If the law of requisite variety is to be handled intelligently, and not just by leaving nature to find the variety balance (which of course can be nasty for us humans), then it follows that the regulative forces must not only dispose requisite variety — which is a number of possible states; they must also know the pattern by which variety in the system is deployed. On the journey to work we need to have enough options open; we also need to know the pattern of the highways- where they run, what the control points are like, what other drivers habitually do. In the process of putting the children to bed we need several variety amplifiers at our command; but we also need to know (as we do, but let’s make it explicit) the likely behaviour pattern of the children. Without these known patterns, proliferating variety looks even more threatening than it really is, which is bad enough.
What I have been calling a pattern is what a scientist calls a model. A model is not a load of mathematics, as some people think; nor is it some unrealizable ideal, as others believe. It is simply an account — expressed as you will — of the actual organization of a real system. Without a model of the system to be regulated, you cannot have a regulator. That’s the point. And you can test that too.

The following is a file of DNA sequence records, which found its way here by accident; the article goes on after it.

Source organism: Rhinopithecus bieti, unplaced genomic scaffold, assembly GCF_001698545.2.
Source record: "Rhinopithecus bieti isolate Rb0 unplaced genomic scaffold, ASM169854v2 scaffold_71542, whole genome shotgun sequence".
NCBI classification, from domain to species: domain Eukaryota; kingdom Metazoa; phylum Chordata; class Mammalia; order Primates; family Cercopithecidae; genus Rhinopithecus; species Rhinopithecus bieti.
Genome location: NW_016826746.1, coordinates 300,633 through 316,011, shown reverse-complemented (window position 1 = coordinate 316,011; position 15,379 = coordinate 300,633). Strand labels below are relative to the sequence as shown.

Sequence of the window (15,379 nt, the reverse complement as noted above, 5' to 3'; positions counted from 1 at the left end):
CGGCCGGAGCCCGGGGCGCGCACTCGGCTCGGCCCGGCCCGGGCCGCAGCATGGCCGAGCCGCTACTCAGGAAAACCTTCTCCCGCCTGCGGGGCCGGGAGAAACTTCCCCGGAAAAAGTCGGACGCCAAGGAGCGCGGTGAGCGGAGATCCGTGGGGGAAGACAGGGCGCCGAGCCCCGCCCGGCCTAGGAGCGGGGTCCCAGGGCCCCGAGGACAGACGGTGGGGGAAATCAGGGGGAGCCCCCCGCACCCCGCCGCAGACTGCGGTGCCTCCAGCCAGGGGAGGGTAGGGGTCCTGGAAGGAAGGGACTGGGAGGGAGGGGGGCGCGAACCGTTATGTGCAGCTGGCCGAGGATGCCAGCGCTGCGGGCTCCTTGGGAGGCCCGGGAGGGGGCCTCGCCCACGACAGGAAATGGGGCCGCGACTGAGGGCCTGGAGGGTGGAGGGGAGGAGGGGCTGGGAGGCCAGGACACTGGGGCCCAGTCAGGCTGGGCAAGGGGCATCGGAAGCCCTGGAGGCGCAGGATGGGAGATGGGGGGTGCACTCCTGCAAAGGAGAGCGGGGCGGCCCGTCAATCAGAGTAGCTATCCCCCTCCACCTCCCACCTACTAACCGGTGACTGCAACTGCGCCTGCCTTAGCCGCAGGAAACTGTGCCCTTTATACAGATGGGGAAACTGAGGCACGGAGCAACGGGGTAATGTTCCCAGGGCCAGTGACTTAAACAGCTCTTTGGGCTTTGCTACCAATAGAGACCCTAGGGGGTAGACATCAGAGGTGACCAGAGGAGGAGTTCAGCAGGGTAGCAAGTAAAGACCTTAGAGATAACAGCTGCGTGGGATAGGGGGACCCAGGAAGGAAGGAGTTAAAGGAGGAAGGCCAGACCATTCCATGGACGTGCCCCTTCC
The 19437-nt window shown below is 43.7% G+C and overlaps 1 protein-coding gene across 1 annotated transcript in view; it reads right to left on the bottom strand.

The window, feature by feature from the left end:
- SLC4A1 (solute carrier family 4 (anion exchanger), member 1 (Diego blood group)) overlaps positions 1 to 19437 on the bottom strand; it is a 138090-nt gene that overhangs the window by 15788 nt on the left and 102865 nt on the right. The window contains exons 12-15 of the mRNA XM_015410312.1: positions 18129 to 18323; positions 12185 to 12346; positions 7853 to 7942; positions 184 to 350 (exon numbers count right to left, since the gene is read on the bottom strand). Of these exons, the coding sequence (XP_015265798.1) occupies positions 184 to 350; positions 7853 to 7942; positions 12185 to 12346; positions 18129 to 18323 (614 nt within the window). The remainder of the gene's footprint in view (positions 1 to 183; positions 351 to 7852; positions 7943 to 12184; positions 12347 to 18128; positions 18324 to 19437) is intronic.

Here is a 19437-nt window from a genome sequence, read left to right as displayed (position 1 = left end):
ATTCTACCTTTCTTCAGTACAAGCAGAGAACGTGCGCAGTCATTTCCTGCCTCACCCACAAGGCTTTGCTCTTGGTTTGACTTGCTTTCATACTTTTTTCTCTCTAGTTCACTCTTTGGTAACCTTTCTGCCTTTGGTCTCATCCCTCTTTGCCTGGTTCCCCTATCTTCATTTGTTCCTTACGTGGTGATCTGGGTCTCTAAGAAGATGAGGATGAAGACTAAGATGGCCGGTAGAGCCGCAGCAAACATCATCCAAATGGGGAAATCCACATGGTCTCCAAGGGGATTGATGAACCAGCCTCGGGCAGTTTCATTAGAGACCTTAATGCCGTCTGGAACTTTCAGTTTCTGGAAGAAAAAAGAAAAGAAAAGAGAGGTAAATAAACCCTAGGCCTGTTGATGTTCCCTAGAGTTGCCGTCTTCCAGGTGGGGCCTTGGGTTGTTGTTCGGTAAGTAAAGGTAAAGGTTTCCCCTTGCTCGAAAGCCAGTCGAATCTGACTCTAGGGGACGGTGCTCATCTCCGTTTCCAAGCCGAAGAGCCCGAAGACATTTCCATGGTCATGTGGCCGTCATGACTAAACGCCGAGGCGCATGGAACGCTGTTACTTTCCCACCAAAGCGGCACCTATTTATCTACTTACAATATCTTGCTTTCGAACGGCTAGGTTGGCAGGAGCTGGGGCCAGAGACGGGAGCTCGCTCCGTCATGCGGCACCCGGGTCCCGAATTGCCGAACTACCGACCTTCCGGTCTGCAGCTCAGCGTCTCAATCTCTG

The text of six radio broadcasts given in the autumn of 1973 as the thirteenth series of Massey Lectures which were established in 1961 by the Canadian Broadcasting Corporation to enable distinguished authorities in fields of general interest and importance to present the results of original study or research.